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Commonly Reported HVAC Problems:

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Outdoor unit makes strange or loud noises:

branch caught in fan blades

Heat pumps do tend to makes strange and/or loud noises at times, more so in the winter. Heat pumps have reversing valves that reverse the flow of refrigerant between the heating and cooling modes. During the winter, whenever the heat pump goes into the defrost mode, this valve shifts. Along with that comes a "wooshing sound", which usually lasts for a couple of seconds. After that, the compressor sometimes sounds much louder than usual, almost a "tinny sound". After shutdown the refrigerant pressures equalize, during this period sounds can sometimes be heard, but this is normal.

Scroll Compressor

Another common loud sound is when the outdoor unit starts up or shuts off. Specifically, the newer "Scroll" type compressors tend to make a "back-peddling" type of noise on shutdown. And on start-up, they sometimes sound like an "out-of-balanced washing machine".

Sometimes customers complain of a "buzzing" noise coming from the outdoor unit, even when it's not running. This is usually caused by the reversing valve solenoid coil. It's usually a low voltage device (24 volts) and some are just louder than others - and in most cases, this is normal.

If you are hearing a very loud "metal-hitting-metal" type of sound, the fan blades could be hitting something; possibly ice, or a wire, or tubing.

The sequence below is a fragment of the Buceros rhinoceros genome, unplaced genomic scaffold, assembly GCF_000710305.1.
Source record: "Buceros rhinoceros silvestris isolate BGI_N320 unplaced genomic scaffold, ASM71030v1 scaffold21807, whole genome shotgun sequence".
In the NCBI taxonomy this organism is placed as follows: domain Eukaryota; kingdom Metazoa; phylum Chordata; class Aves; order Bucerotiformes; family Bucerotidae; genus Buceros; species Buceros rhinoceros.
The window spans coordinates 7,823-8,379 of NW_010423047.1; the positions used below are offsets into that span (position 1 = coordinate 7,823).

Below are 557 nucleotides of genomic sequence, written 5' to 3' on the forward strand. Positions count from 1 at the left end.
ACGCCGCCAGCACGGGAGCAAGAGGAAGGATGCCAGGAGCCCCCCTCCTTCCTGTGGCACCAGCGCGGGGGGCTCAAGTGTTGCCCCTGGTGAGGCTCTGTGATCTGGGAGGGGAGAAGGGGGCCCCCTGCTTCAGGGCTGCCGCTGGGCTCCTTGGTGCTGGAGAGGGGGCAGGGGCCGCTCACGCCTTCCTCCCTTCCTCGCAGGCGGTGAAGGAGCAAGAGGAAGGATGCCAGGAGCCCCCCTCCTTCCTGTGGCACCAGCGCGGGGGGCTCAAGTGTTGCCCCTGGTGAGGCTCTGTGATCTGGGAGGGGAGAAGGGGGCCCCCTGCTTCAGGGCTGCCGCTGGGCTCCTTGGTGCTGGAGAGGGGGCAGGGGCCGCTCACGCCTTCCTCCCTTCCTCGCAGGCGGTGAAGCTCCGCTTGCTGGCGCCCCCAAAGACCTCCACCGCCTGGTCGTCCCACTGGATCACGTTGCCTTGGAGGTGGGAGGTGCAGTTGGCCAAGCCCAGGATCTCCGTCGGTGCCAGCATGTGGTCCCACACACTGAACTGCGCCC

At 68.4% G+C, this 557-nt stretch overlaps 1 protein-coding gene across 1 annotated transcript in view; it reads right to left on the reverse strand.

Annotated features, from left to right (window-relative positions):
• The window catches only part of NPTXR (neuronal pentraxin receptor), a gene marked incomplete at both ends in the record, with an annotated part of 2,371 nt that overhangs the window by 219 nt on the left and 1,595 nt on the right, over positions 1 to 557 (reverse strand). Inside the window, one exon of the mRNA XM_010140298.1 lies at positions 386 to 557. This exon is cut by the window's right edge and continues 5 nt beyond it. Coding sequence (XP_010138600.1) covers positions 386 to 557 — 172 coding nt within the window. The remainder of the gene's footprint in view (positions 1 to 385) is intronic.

outdoor unit fan top cracked

Take a look and shut the unit off immediately. This almost always ruins the fan blades and possibly the motor as well. If a piece of copper tubing shifted and is being hit by the blades, they could cut a hole in it causing the refrigerant to leak out.

broken and bent outdoor fan blades

If the fan blades bend or break, they can smash the aluminum fins and copper tubing on the coil - essentially ruining your outdoor unit.

smashed outdoor coil
rubber isolation pad, anti-vibration pad

Then there are always the "vibration" type of noises, which may sound simple, but can be the most difficult to eliminate. Sometimes it is just a matter of installing rubber isolation pads under the unit. Sometimes the refrigerant piping is strapped too tightly to the joists or studs in the home. Sometimes it is in the unit itself and just cannot be eliminated.

Below is a list of possible causes. Items in red usually require a service call. Items in blue however can be addressed, some even fixed by the homeowner.


Red = Professional fix | Blue = Homeowner fix

  • Bad compressor valves
  • Bad motor
  • Out of balanced or broken fan blades
  • Low refrigerant charge - can cause gurgling sounds
  • Bad reversing valve - passes refrigerant internally, makes hissing sound
  • Buzzing contactor or noisy solenoid coil
  • Loud compressor
  • Loud unit
  • Outdoor unit iced-up, fan blades hitting ice (weather-related)
  • Fan blades hitting some other obstruction
  • Vibration due to loose parts.
  • Vibration due to refrigerant piping being strapped too tightly

Please keep in mind that the information found on our website is provided free of charge and Hannabery HVAC does not assume any liability resulting from the information we provide. We hope this information helps, but please note that these are just rough guidelines, and not all possible situations are covered. Your HVAC system should be inspected and repaired by a trained technician.

Commonly Reported HVAC Problems

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